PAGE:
What really surprises me is why some people care so much about something being open source. Lets say nvidia did open source their drivers and just completely dropped it on the community and said "here you go, have at it". considering the sheer size of these drivers, i don't know anyone in their right mind who would just go ahead and pick up on a few things there and there that the drivers don't include. seriously, even with the nouveau drivers, how many companies or just average joes actually make contributions? hell even the intel drivers, which are compared to the nvidia blob, are dauntingly gigantic for just anybody to join in.
My point is, some people just want things to be open source just for the sake of it whether there would be any benefit to it at all, with the 1 exception of compiling the software on another platform. Maybe making little tweaks here and there to make a particular program slightly more compatible would be nice too, but 99% of people wouldn't bother doing such a thing on their own time.
From what I gather, the only thing the closed source nvidia drivers need to do is to be perfectly compatible with the kernel, X, wayland, and all other software in the same way that the open source drivers are. I haven't used the nvidia drivers in almost a year but last time I checked, they require their own kernel headers, supply their own glx libraries, and probably more I can't think of. I understand why nvidia is doing this, but for people like linus to be more accepting of nvidia, they need to stop acting like their method is the 1 and only way to get things done. linus doesn't seem to have an issue if someone wants to create closed source software, what he seems to dislike is how it hinders the development of everything else.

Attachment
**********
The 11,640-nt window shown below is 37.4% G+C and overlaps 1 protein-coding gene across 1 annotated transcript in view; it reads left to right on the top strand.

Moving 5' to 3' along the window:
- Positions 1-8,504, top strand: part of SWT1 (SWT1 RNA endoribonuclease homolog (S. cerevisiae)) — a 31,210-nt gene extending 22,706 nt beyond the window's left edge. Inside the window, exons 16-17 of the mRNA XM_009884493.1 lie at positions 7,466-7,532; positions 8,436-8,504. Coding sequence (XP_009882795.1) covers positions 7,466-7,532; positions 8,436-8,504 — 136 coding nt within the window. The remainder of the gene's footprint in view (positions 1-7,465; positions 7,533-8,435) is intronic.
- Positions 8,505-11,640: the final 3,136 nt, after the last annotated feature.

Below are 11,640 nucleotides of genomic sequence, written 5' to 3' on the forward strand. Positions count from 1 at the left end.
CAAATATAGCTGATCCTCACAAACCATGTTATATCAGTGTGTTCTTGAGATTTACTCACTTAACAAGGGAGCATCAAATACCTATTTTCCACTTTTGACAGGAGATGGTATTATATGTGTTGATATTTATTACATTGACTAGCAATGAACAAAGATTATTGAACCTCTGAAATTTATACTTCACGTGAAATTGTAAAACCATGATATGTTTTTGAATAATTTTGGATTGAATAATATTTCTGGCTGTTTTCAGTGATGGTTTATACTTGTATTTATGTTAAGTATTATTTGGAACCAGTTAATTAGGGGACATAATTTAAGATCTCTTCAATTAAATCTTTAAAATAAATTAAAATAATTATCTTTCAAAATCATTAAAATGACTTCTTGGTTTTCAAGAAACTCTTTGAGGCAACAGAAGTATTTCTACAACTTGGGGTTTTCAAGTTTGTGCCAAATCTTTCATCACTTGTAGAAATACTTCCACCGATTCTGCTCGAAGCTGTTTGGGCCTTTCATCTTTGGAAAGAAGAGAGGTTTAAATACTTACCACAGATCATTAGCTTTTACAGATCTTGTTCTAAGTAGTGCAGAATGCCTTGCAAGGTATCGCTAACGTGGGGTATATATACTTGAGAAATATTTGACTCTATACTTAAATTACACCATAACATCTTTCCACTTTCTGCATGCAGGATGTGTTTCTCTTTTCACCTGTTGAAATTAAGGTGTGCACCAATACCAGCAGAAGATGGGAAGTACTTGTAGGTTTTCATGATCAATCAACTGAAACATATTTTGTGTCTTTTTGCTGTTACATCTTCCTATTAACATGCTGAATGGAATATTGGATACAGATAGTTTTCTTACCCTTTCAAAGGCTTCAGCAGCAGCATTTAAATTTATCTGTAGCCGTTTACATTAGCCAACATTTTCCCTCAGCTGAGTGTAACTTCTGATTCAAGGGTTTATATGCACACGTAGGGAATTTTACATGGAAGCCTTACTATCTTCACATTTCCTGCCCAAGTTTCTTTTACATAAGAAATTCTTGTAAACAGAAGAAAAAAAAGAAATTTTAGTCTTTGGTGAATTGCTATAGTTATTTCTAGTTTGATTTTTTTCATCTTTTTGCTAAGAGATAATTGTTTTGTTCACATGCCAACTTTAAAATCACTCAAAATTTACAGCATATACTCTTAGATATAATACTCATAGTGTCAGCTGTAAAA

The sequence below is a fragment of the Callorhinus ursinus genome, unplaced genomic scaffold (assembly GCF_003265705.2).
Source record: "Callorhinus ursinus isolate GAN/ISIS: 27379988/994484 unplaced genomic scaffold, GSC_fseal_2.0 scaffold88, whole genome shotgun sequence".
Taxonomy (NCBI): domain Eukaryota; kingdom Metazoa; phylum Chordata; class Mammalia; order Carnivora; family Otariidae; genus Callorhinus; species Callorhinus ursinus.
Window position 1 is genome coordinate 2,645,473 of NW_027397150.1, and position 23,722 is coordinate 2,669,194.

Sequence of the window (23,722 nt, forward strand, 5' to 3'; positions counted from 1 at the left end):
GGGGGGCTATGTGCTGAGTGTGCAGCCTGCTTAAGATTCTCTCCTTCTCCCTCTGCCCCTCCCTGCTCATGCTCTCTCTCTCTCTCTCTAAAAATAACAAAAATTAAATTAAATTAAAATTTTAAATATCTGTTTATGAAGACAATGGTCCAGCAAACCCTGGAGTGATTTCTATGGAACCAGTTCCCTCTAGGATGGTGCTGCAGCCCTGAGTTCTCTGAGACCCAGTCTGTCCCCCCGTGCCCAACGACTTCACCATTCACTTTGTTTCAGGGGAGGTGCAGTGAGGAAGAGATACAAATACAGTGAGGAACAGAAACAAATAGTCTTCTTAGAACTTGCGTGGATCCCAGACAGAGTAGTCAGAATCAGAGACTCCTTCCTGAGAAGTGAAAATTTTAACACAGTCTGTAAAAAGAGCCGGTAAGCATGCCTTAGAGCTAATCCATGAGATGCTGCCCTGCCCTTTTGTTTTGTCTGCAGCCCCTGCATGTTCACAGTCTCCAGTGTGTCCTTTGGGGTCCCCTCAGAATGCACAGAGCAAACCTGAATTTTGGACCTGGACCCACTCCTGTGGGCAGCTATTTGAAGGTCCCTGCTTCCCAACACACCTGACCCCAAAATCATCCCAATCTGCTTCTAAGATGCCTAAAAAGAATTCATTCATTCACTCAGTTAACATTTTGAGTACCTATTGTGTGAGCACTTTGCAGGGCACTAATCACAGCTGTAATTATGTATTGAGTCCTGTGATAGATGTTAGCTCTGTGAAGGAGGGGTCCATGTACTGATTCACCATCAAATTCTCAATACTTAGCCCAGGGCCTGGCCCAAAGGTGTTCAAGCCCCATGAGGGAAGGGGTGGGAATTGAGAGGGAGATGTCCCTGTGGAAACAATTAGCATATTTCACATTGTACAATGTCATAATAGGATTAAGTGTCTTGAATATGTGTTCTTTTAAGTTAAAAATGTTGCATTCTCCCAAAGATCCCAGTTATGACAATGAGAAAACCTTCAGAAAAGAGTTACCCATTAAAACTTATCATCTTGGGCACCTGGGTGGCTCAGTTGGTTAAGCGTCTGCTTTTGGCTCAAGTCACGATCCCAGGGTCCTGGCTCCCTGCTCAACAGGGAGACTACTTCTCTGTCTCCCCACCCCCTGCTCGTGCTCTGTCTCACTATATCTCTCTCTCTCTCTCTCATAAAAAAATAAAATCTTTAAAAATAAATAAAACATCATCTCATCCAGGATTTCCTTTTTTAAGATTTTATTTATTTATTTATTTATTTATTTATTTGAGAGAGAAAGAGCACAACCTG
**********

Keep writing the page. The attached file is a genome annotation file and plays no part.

The source to the blob may help people reverse engineering the thing, but it's extremely unlikely the freed blob would 'just get included'.
Divide Linux driver into a completely open kernel part and a user space part which communicates with the kernel driver.
1) Your driver will always be compatible with new kernel releases and we won't have to wait for new drivers releases 'cause Linus has once again broken the kernel APIs/ABIs.
2) NVIDIA driver won't be able to make system crash or freeze.
3) You will be able to easily support KMS and implement Optimus.
Originally Posted by Matthew Garrett
Does anyone remember what happened with Creative and the X-Fi driver? They eventually thew their hands up and said here's the specs, you write the code. And the last time I checked X-Fi support was still shoddy on Linux. And that was how many years ago? Anyway, I'm sure I just poked a hornet's nest now. Go on and flame away.
Sounds like a good plan...nvidia should write a reference driver that just exposes the base features of the hardware and the OSS community can then flesh it out and add the other features to make a driver that's solid and does the job well
Nvidia should follow AMD's lead and provide the programming docs so that OSS driver devs can write a complete driver that covers a wide range of nvidia's hardware